# «Marc Joye1, Jean-Jacques Quisquater2, and Moti Yung3 1 Gemplus Card International, G´menos, France e marc.joye 2 UCL Crypto Group, ...»

On the Power of Misbehaving Adversaries

and Security Analysis of the Original EPOC

[Published in D. Naccache, Ed., Topics in Cryptology – CT-RSA 2001,

vol. 2020 of Lecture Notes in Computer Science, pp. 208–222,

Springer-Verlag, 2001.]

Marc Joye1, Jean-Jacques Quisquater2, and Moti Yung3

1

Gemplus Card International, G´menos, France

e

marc.joye@gemplus.com

2

UCL Crypto Group, Louvain-la-Neuve, Belgium

jjq@dice.ucl.ac.be

3

CertCo, New York NY, U.S.A.

moti@certo.com, moti@cs.columbia.edu Abstract. Nowadays, since modern cryptography deals with careful modeling and careful proofs, there may be two levels of cryptanaly- sis. One, the traditional breaking or weakness demonstration in schemes which are not provably secure. The second level of cryptanalysis, geared towards provably secure schemes, has to do with reﬁning models and showing that a model was either insuﬃcient or somewhat unclear and vague when used in proving systems secure. The best techniques to per- form this second type of investigation are still traditional cryptanalysis followed by corrections. In this work, we put forth the second type of cryptanalysis.

We demonstrate that in some of the recent works modeling chosen ci- phertext security (non-malleability), the notion of validity of ciphertext was left vague. It led to systems where under the model as deﬁned/ understood, it was shown provably secure. Yet, under another (natural) behavior of the adversary, the “provably secure system” is totally broken, since key recovery attack is made possible. We show that this behavior of an adversary is possible and further there are settings (the context of escrowed public key cryptosystems) where it is even highly relevant.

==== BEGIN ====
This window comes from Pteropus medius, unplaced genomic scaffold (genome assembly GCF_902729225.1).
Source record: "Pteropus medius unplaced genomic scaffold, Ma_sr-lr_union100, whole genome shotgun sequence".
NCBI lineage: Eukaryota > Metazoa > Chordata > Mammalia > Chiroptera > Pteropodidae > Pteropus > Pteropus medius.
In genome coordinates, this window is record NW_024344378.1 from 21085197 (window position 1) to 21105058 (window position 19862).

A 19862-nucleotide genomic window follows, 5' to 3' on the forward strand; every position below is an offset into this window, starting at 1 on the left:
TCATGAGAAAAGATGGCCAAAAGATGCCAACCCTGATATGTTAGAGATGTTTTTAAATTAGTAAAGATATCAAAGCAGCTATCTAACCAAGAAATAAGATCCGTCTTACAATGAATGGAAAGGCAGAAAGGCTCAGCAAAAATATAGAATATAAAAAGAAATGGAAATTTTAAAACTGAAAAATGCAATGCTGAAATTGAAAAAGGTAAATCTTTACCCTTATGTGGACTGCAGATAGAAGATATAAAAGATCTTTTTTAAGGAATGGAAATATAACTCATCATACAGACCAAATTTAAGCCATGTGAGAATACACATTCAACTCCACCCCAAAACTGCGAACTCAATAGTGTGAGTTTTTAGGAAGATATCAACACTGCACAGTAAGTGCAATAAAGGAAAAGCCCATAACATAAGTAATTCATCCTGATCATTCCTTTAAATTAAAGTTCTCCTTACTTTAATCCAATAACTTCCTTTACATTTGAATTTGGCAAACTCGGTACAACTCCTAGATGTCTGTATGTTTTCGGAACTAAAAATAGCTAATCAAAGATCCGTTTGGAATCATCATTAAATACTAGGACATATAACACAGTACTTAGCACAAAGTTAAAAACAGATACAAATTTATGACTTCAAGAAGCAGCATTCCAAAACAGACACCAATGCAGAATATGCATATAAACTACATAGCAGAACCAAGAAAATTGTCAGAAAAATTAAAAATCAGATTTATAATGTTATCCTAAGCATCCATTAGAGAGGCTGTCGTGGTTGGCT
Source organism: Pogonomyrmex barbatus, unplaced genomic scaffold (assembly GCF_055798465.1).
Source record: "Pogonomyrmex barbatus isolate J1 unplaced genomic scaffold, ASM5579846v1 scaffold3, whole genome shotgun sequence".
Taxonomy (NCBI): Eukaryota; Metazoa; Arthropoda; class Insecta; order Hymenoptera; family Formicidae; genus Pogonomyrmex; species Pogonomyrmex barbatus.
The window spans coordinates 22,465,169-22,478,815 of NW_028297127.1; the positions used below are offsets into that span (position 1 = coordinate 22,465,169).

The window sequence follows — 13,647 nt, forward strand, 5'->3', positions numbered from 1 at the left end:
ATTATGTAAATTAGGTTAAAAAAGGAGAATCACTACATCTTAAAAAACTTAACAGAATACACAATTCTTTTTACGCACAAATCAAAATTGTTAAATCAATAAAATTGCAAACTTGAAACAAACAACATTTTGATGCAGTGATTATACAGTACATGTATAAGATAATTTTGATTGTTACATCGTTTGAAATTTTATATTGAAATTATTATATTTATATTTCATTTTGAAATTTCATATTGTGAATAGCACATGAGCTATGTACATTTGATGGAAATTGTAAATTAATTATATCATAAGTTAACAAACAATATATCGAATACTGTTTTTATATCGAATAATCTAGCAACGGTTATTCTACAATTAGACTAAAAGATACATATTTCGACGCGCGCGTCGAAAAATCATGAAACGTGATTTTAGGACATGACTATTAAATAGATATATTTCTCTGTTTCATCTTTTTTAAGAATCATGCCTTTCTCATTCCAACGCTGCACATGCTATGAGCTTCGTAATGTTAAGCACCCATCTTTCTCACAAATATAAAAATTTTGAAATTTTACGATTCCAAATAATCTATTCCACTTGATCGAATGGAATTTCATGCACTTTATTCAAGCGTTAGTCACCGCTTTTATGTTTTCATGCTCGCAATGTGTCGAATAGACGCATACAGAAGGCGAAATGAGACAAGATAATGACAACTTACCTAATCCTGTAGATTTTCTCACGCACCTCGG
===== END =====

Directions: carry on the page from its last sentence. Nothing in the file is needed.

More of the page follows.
We mount the attack against systems which are chosen-ciphertext secure and non-malleable (assuming the adversary probes with valid messages), yet they are “universally” insecure against this attack: namely, the trap- door key gets known by the adversary (as in Rabin’s system under chosen ciphertext attacks). Speciﬁcally, the attack works against EPOC which has been considered for standardization by IEEE P1363 (the authors have already been informed of the attack and our ﬁx to it and will con- sider this issue in future works). This re-emphasizes that when proving chosen-ciphertext security, allowing invalid ciphertext probes increases the adversary’s power and should be considered as part of the model and in proofs.

2 Marc Joye, Jean-Jacques Quisquater, and Moti Yung 1 Introduction Classifying the security of cryptosystems, based on the power of the attacking adversary, is a central subject in modern cryptography. After many years of work by many researchers, the notion of attacks on public key systems has been carefully presented in a uniﬁed way in [2, 5]. In the attack modeling of chosen ciphertext attacks they only explicitly consider valid ciphertexts by the adversary, referring directly to the size of the ciphertexts used by the adversary.

—In a later (ﬁnal) versions they justify that: an adversary who sends “invalid ciphertexts” will know that the machine it probes will answer that the ciphertext is invalid as a justiﬁcation for this model (this was published on the web, but since our results here were made known in Feb. 2000 (see [A7]), this was omitted, by now). In any case, the model (even in these careful elegant classiﬁcation works) has left vague and has not directly treated how to deal with invalid ciphertext.